As next month's World Cup tournament in Brazil prepares to utilize goal-line technology for the first time, some fans and pundits worry about over-analysis and other ramifications.
The World Cup football tournament that kicks off on June 12 in Brazil represents a momentous advance for the sport, at least as far as the use of technology is concerned. The acceptance by FIFA, the game's international governing body, of the use of goal-line technology (GLT) for the first time should bring an end to the outcome of crucial games being decided by goals falsely awarded or ruled out.
There are certainly misgivings, by fans, pundits, and some national football associations, who contend it is too expensive and could be a slippery slope towards a technology obsessed, stop-start game where every decision -- be it off-side or players diving -- could also justifiably need to be analyzed.
Some even suggest it could lead to sociological consequences. Referees' decisions have long been the source of dispute and acrimony between players, clubs, TV pundits, and most importantly, fans in bars, pubs, and streets around the grounds, and subsequently at home. This is widely accepted as part of the global game.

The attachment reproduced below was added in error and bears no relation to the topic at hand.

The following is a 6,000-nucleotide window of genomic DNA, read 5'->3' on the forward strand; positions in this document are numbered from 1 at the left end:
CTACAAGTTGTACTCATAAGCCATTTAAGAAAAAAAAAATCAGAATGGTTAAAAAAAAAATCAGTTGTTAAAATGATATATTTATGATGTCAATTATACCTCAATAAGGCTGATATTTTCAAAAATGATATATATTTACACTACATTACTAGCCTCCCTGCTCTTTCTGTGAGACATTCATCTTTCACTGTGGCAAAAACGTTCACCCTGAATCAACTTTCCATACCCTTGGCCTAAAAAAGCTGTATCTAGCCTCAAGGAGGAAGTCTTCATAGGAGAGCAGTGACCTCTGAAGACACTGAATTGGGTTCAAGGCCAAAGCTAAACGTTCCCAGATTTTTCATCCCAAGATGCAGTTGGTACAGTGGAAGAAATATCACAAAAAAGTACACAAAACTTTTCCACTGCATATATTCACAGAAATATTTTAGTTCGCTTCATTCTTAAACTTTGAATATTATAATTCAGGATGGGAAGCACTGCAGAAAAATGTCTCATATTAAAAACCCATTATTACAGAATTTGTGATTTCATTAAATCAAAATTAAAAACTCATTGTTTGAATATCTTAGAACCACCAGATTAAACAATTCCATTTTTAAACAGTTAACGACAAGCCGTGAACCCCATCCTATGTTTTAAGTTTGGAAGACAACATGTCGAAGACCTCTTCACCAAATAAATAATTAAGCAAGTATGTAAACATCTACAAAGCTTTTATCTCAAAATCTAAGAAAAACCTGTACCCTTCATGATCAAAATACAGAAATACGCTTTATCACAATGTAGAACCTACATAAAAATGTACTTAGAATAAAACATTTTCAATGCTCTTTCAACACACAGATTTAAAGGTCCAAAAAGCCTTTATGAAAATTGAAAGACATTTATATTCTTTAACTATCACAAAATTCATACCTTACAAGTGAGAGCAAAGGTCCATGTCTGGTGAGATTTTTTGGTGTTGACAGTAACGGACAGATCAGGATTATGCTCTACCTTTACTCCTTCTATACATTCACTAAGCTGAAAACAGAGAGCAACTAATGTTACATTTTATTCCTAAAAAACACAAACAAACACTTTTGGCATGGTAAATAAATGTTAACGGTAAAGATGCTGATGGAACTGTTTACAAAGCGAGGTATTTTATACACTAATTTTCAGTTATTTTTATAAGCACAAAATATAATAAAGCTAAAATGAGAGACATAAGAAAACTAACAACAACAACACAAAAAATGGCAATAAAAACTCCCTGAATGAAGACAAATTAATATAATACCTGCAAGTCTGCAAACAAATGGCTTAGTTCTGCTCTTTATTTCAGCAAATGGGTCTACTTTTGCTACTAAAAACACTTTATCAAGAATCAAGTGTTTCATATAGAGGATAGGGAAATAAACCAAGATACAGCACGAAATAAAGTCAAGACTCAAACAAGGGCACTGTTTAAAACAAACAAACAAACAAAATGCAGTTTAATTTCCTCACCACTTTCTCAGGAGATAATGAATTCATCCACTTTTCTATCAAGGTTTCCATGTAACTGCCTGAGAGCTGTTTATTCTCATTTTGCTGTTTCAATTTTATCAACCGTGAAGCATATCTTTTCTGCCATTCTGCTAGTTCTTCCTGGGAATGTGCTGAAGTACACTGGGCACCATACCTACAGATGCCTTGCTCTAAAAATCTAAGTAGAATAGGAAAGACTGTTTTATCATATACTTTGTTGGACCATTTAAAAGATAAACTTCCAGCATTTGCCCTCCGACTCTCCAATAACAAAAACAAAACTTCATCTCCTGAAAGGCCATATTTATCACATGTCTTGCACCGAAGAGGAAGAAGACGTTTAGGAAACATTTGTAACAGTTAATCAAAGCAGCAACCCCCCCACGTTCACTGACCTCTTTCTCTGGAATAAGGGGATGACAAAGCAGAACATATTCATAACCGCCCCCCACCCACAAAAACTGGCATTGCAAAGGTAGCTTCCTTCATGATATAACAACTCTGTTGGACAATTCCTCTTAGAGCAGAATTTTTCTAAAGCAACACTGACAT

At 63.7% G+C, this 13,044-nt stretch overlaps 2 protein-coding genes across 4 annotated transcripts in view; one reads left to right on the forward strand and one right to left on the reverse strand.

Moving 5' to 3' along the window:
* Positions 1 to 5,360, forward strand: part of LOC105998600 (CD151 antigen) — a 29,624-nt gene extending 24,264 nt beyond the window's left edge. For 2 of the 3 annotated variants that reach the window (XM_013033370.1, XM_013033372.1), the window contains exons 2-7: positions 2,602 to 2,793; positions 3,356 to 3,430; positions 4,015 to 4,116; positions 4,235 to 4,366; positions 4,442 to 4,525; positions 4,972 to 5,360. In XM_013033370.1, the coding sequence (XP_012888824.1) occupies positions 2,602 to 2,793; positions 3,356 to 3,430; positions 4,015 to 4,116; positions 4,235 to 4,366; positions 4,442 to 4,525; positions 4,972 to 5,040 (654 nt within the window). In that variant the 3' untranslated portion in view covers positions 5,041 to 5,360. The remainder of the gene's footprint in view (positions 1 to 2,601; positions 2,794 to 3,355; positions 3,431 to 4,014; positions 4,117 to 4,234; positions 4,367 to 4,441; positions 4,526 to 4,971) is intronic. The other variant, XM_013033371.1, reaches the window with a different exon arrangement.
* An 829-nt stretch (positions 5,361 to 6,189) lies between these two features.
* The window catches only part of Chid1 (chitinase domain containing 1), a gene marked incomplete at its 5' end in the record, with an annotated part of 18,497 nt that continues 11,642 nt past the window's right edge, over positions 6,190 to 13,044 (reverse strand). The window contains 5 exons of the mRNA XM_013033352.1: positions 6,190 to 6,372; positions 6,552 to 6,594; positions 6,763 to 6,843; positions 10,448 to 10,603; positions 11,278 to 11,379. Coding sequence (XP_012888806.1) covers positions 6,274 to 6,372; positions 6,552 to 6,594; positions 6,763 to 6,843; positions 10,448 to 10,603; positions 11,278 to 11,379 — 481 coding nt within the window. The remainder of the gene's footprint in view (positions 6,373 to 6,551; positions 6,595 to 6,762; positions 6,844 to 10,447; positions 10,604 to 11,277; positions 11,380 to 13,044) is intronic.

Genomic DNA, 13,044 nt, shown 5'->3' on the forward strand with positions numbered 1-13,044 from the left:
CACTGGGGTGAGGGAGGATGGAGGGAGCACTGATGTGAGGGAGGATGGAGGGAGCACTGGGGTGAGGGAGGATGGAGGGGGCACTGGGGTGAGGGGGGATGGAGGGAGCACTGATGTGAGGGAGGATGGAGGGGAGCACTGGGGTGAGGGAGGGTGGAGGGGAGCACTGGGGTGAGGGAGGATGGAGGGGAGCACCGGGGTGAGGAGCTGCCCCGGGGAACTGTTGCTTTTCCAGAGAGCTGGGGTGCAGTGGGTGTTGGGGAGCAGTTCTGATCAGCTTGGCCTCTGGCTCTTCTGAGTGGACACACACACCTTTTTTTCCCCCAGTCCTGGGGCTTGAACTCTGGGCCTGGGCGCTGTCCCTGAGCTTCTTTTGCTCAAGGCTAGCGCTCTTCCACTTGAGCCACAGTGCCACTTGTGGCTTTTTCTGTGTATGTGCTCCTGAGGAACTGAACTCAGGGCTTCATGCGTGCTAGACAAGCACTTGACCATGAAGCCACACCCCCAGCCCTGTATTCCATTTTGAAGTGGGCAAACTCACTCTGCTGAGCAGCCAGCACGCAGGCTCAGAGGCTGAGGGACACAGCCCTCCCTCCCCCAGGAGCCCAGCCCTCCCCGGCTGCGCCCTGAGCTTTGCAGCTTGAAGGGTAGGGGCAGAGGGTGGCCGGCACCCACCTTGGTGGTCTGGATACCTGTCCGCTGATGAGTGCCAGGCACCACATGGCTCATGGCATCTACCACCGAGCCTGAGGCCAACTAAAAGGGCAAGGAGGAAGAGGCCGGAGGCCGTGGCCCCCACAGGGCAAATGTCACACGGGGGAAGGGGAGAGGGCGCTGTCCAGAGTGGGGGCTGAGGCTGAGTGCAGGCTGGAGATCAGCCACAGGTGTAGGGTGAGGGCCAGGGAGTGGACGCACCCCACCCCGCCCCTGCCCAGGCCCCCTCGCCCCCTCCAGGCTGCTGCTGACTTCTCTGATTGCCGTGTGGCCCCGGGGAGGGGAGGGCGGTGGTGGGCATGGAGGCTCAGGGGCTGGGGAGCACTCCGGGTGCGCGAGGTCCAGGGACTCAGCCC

But the use of a 14-camera-based system located at each end of the pitch -- supplied by British sports technology pioneer Hawk-Eye Innovations to the 20 English Premiere League clubs for the season just ended -- indicates the level of controversy, banter, and even self-righteousness has hardly abated. (The startup was acquired by Sony three years ago).
The Business of Going DigitalDigital business isn't about changing code; it's about changing what legacy sales, distribution, customer service, and product groups do in the new digital age. It's about bringing big data analytics, mobile, social, marketing automation, cloud computing, and the app economy together to launch new products and services. We're seeing new titles in this digital revolution, new responsibilities, new business models, and major shifts in technology spending.